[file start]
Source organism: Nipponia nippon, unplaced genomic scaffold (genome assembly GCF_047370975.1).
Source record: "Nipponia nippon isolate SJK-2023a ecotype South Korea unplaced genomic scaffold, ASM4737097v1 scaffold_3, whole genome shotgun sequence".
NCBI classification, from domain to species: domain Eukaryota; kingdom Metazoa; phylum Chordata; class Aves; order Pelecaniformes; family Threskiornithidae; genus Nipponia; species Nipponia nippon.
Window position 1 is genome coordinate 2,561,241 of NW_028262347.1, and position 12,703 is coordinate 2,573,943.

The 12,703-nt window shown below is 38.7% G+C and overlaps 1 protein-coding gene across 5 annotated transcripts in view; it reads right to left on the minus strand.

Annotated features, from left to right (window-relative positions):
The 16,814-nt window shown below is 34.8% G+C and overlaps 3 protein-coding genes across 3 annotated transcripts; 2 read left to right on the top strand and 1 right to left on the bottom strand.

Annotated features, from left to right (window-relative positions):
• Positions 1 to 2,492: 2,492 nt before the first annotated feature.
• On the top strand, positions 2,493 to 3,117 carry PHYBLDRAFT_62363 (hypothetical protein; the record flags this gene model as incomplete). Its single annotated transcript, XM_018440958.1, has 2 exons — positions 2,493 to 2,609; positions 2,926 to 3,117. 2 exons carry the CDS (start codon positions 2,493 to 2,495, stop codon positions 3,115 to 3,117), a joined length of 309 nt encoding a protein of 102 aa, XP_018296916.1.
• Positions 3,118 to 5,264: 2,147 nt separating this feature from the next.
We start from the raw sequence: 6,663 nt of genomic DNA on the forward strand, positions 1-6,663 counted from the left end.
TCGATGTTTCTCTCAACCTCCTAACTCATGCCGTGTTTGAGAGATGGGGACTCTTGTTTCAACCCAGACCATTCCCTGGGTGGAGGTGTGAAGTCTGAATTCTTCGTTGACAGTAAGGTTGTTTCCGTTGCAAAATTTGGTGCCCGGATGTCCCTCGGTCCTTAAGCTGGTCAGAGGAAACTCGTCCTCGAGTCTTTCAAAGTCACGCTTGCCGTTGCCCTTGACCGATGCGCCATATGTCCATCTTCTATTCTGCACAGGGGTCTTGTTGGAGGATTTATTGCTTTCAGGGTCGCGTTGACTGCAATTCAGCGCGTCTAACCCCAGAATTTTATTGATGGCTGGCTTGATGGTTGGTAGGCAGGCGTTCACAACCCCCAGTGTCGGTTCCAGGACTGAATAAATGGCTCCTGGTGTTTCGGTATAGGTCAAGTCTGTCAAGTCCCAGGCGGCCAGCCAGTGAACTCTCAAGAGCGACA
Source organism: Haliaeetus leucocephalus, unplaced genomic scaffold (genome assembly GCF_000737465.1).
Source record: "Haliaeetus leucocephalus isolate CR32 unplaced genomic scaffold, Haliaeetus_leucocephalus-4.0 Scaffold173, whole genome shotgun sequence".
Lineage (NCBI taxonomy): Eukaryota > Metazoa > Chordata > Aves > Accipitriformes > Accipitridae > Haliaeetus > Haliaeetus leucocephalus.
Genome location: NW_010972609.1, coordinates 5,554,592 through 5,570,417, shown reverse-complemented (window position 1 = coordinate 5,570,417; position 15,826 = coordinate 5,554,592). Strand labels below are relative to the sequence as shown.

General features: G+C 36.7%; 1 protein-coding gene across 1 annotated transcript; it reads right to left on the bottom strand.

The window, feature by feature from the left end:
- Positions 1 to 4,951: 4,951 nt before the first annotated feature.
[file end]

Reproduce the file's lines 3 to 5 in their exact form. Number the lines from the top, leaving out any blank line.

NCBI classification, from domain to species: domain Eukaryota; kingdom Metazoa; phylum Chordata; class Aves; order Pelecaniformes; family Threskiornithidae; genus Nipponia; species Nipponia nippon.
Window position 1 is genome coordinate 2,561,241 of NW_028262347.1, and position 12,703 is coordinate 2,573,943.

The 12,703-nt window shown below is 38.7% G+C and overlaps 1 protein-coding gene across 5 annotated transcripts in view; it reads right to left on the minus strand.